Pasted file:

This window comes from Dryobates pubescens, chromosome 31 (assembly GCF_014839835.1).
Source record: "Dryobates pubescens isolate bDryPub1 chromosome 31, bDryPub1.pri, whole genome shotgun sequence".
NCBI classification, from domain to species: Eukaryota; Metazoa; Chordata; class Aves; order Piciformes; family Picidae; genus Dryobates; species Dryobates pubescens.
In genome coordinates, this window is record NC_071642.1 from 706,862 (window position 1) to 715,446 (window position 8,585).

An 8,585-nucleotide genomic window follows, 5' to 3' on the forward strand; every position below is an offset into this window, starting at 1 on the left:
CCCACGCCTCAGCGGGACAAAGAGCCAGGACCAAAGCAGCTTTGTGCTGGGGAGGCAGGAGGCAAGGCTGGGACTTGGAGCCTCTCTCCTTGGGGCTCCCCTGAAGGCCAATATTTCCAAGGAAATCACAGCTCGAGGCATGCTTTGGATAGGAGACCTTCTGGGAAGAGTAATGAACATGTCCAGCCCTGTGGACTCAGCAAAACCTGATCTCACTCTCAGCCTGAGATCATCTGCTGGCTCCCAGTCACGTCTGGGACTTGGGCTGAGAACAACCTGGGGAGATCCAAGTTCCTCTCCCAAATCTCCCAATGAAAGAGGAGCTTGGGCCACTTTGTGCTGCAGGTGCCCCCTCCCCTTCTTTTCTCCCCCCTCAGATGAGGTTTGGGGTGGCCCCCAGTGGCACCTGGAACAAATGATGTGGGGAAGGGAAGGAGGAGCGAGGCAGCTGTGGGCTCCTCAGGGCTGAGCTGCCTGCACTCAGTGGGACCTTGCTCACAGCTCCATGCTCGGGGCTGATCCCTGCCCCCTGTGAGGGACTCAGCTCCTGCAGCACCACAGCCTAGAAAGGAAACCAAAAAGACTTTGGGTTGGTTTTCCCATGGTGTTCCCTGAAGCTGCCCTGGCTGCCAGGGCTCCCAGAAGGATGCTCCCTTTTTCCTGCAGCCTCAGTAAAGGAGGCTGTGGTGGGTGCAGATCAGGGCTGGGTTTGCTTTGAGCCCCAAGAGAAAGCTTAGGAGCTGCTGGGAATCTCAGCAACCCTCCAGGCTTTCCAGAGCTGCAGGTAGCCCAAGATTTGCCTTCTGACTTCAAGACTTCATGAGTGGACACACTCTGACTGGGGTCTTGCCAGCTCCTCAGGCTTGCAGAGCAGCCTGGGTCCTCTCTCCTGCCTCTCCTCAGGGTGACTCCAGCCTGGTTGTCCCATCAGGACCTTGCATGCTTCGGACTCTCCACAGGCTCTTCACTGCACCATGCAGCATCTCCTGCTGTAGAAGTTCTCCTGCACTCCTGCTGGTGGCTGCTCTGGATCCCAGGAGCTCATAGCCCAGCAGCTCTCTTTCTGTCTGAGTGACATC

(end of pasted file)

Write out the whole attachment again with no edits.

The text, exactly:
This window comes from Dryobates pubescens, chromosome 31 (assembly GCF_014839835.1).
Source record: "Dryobates pubescens isolate bDryPub1 chromosome 31, bDryPub1.pri, whole genome shotgun sequence".
NCBI classification, from domain to species: Eukaryota; Metazoa; Chordata; class Aves; order Piciformes; family Picidae; genus Dryobates; species Dryobates pubescens.
In genome coordinates, this window is record NC_071642.1 from 706,862 (window position 1) to 715,446 (window position 8,585).

An 8,585-nucleotide genomic window follows, 5' to 3' on the forward strand; every position below is an offset into this window, starting at 1 on the left:
CCCACGCCTCAGCGGGACAAAGAGCCAGGACCAAAGCAGCTTTGTGCTGGGGAGGCAGGAGGCAAGGCTGGGACTTGGAGCCTCTCTCCTTGGGGCTCCCCTGAAGGCCAATATTTCCAAGGAAATCACAGCTCGAGGCATGCTTTGGATAGGAGACCTTCTGGGAAGAGTAATGAACATGTCCAGCCCTGTGGACTCAGCAAAACCTGATCTCACTCTCAGCCTGAGATCATCTGCTGGCTCCCAGTCACGTCTGGGACTTGGGCTGAGAACAACCTGGGGAGATCCAAGTTCCTCTCCCAAATCTCCCAATGAAAGAGGAGCTTGGGCCACTTTGTGCTGCAGGTGCCCCCTCCCCTTCTTTTCTCCCCCCTCAGATGAGGTTTGGGGTGGCCCCCAGTGGCACCTGGAACAAATGATGTGGGGAAGGGAAGGAGGAGCGAGGCAGCTGTGGGCTCCTCAGGGCTGAGCTGCCTGCACTCAGTGGGACCTTGCTCACAGCTCCATGCTCGGGGCTGATCCCTGCCCCCTGTGAGGGACTCAGCTCCTGCAGCACCACAGCCTAGAAAGGAAACCAAAAAGACTTTGGGTTGGTTTTCCCATGGTGTTCCCTGAAGCTGCCCTGGCTGCCAGGGCTCCCAGAAGGATGCTCCCTTTTTCCTGCAGCCTCAGTAAAGGAGGCTGTGGTGGGTGCAGATCAGGGCTGGGTTTGCTTTGAGCCCCAAGAGAAAGCTTAGGAGCTGCTGGGAATCTCAGCAACCCTCCAGGCTTTCCAGAGCTGCAGGTAGCCCAAGATTTGCCTTCTGACTTCAAGACTTCATGAGTGGACACACTCTGACTGGGGTCTTGCCAGCTCCTCAGGCTTGCAGAGCAGCCTGGGTCCTCTCTCCTGCCTCTCCTCAGGGTGACTCCAGCCTGGTTGTCCCATCAGGACCTTGCATGCTTCGGACTCTCCACAGGCTCTTCACTGCACCATGCAGCATCTCCTGCTGTAGAAGTTCTCCTGCACTCCTGCTGGTGGCTGCTCTGGATCCCAGGAGCTCATAGCCCAGCAGCTCTCTTTCTGTCTGAGTGACATC